In the field of Liquid Crystal (LC) research the name Professor George Gray is widely known and his reputation is highly regarded. However, this pioneer who defined and formalised the discipline of LC research and discovered the LC material that allowed the development of workable LCD technology is yet to be widely recognised as an important adoptive son of Hull.
Education and Early Life
Born 4 Sep 1926 in Denny, Scotland, he was educated at Denny Public School before undertaking his undergraduate degree at the University of Glasgow. Upon graduating in 1946 financial constraints meant he had to find work and so he found employment as a laboratory demonstrator at the University of Hull in 1946. In 1947 he was made an assistant lecturer and began his PhD research. In 1953 he completed his doctoral thesis. In the same year he married his wife Marjorie and they went on to have 3 daughters, Caroline, Veronica and Elizabeth.
Academic and Professional Career
He undertook much of his early research in a chemistry department led by Professor (later Sir) Brynmor Jones when the university was still accredited by UCL and was known as University College Hull. He was to remain at the University of Hull for most of his working life advancing through to the highest positions in the Chemistry department. In 1949 he was promoted to lecturer and then to senior lecturer in 1960.
He was made a Reader in Organic Chemistry in 1964 and then a Professor of Organic Chemistry in 1978 following his qualification as a Chartered Chemist (C Chem) and a Fellow of the Royal Society of Chemistry (FRSC) in 1972. In 1984 he was appointed to the G F Grant Established Chair and Professorship of Chemistry, and was to serve his final two years at the university from 1989 as Head of the Department of Chemistry.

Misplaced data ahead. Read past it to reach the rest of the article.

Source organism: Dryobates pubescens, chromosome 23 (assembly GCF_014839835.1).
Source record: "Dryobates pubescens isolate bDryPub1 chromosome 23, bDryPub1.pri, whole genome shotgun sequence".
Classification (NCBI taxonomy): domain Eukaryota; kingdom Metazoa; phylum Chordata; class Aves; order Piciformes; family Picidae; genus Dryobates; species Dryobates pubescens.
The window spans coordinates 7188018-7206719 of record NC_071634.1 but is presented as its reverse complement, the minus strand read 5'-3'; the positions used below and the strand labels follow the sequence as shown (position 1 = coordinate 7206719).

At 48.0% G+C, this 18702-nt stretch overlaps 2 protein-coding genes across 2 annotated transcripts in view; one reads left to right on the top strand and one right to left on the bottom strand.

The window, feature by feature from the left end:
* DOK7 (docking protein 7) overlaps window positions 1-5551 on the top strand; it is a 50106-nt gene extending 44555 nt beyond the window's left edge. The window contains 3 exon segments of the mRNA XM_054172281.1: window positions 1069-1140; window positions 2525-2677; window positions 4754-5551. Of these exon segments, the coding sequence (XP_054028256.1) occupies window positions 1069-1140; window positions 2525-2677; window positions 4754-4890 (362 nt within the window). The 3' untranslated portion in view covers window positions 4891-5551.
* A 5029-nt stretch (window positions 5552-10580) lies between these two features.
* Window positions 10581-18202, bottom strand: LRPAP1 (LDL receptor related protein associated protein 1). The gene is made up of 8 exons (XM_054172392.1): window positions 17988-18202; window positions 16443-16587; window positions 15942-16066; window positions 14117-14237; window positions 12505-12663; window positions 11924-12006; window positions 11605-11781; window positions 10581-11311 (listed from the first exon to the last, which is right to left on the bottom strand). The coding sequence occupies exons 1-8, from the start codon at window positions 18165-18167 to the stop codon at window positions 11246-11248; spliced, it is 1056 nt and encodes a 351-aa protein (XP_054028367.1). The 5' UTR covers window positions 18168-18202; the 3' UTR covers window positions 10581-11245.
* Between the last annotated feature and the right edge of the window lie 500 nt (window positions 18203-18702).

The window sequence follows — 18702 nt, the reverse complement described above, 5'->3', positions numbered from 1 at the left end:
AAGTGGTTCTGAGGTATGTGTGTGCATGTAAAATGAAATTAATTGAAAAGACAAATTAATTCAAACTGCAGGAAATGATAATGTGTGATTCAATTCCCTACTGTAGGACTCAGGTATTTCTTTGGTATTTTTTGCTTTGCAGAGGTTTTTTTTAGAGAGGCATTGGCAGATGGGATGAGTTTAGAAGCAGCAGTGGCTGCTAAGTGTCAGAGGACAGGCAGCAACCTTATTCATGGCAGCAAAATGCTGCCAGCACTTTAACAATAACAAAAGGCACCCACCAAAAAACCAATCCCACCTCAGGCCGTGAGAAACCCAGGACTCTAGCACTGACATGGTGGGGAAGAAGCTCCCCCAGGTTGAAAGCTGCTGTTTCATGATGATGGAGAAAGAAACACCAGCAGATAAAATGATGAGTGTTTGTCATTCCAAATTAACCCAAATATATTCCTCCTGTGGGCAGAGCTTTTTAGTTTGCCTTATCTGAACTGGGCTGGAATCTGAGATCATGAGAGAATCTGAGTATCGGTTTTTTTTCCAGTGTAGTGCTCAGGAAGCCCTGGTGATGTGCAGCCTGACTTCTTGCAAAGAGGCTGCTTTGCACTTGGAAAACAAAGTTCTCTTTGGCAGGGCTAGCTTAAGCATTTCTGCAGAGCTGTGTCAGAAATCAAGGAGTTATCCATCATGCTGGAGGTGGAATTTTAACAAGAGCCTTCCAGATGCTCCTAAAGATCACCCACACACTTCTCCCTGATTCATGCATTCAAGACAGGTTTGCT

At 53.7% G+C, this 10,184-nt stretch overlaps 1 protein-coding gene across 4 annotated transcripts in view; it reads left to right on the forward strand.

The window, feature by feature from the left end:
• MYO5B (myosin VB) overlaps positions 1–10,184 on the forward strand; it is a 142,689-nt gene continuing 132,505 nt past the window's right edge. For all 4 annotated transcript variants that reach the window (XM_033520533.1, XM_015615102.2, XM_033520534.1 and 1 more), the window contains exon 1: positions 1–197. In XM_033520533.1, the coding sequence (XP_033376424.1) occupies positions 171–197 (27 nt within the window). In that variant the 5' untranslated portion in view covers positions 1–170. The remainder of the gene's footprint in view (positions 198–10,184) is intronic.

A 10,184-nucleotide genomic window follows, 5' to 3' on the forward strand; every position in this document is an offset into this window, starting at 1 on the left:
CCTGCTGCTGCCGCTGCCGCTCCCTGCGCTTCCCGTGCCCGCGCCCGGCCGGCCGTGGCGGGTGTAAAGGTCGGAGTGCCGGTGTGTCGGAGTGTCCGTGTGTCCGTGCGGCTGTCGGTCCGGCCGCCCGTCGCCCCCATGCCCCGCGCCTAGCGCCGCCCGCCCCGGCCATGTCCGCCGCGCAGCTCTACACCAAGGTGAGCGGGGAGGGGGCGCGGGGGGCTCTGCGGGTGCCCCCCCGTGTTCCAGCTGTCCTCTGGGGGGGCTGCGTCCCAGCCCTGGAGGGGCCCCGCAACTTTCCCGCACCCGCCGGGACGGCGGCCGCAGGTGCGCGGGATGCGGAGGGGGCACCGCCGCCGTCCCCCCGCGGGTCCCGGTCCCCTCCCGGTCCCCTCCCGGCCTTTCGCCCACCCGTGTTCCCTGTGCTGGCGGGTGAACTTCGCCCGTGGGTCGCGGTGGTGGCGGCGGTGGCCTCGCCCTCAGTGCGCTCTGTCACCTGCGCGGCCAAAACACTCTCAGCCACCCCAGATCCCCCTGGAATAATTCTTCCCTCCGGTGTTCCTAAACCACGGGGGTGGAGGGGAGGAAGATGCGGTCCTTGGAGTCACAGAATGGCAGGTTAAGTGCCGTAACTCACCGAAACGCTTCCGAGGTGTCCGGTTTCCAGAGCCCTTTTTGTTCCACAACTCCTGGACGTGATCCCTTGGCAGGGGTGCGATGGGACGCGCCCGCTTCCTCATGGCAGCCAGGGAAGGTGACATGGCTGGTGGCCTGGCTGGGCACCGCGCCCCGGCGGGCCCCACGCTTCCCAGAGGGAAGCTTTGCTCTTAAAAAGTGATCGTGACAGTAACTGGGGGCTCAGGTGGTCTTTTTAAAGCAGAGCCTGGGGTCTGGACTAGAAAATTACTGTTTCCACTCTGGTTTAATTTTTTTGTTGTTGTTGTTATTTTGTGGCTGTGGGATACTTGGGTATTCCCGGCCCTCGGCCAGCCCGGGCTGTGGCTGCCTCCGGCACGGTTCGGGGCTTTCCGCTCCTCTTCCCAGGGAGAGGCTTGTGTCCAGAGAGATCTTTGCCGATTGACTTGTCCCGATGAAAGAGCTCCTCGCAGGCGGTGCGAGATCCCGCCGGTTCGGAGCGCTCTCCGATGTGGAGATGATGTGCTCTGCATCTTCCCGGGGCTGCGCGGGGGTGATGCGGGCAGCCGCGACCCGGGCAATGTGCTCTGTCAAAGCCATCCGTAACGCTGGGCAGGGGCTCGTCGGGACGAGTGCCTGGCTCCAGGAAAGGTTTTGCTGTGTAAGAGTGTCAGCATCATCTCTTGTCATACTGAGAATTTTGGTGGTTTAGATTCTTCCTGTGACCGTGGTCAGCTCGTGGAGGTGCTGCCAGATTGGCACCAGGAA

After leaving the university in 1990 he was appointed as Research Coordinator at Merck Ltd UK in which capacity he worked until Aug 1993. From September 1993 he worked as a Research Consultant for the company until his retirement.
He was highly active in his chosen field and his professional activities were consequently numerous. He worked as UK editor of Molecular Crystals and Liquid Crystals (1979-1991) and the International Journal of Liquid Crystals (from 1992). He also undertook consultancy and advisory work with various bodies including the Centre for Self Organising Molecular Systems, University of Leeds (from 1993), Hallcrest Ltd Poole, UK, and Chicago, USA (from 1996), and Electronics Sector, DERA, Malvern, UK (from 1998).
He was also a member of various societies, councils and forums including the 21st Century Materials Committee of the Science and Engineering Research Council (for 5 years until 1993), the Yorkshire Section of the Association for Science Education (1984-1985), the Chemistry Division of the British Association for the Advancement of Science (1993), the Physical Sciences Sub-Committee of the UGC undertaking University Research Selectivity Rating (1984-1990), the Displays Committee of the Alvey/DTI Directorate (1984-1989), the Physical Sciences Sub-Committee of the Royal Society (1984-1988), the International Liquid Crystal Society, the British Liquid Crystal Society, the UK Southern Science and Technology Forum (from 1993), the Southern Science and Technology Forum (1996-2000), and the East Dorset Section of Southern Science and Technology Forum (1996-2000).
In later years he was closely involved in the establishment of the Southampton Liquid Crystal Institute involving research groups from departments of chemistry, mathematics and physics, being the Chairman of the Advisory Board (1990s).